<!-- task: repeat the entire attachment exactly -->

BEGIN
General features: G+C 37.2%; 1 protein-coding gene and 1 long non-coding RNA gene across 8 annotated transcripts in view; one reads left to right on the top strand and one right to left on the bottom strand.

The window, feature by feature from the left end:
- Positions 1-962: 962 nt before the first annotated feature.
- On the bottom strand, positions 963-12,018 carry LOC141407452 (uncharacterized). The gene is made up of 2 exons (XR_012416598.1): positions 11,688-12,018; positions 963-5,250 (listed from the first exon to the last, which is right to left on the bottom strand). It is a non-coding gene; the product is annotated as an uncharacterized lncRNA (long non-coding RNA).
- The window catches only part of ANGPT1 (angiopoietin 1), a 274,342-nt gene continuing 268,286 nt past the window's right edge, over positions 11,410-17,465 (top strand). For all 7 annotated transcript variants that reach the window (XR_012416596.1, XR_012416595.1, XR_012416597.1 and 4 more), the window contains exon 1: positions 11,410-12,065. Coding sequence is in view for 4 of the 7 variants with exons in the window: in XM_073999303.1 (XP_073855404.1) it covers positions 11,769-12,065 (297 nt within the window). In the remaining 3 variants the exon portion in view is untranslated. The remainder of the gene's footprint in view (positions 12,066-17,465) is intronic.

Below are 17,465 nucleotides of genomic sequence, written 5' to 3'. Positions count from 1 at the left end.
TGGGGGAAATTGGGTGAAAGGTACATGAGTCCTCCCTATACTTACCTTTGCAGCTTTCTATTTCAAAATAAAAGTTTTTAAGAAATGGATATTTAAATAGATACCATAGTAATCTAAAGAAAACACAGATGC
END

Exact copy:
General features: G+C 37.2%; 1 protein-coding gene and 1 long non-coding RNA gene across 8 annotated transcripts in view; one reads left to right on the top strand and one right to left on the bottom strand.

The window, feature by feature from the left end:
- Positions 1-962: 962 nt before the first annotated feature.
- On the bottom strand, positions 963-12,018 carry LOC141407452 (uncharacterized). The gene is made up of 2 exons (XR_012416598.1): positions 11,688-12,018; positions 963-5,250 (listed from the first exon to the last, which is right to left on the bottom strand). It is a non-coding gene; the product is annotated as an uncharacterized lncRNA (long non-coding RNA).
- The window catches only part of ANGPT1 (angiopoietin 1), a 274,342-nt gene continuing 268,286 nt past the window's right edge, over positions 11,410-17,465 (top strand). For all 7 annotated transcript variants that reach the window (XR_012416596.1, XR_012416595.1, XR_012416597.1 and 4 more), the window contains exon 1: positions 11,410-12,065. Coding sequence is in view for 4 of the 7 variants with exons in the window: in XM_073999303.1 (XP_073855404.1) it covers positions 11,769-12,065 (297 nt within the window). In the remaining 3 variants the exon portion in view is untranslated. The remainder of the gene's footprint in view (positions 12,066-17,465) is intronic.

Below are 17,465 nucleotides of genomic sequence, written 5' to 3'. Positions count from 1 at the left end.
TGGGGGAAATTGGGTGAAAGGTACATGAGTCCTCCCTATACTTACCTTTGCAGCTTTCTATTTCAAAATAAAAGTTTTTAAGAAATGGATATTTAAATAGATACCATAGTAATCTAAAGAAAACACAGATGC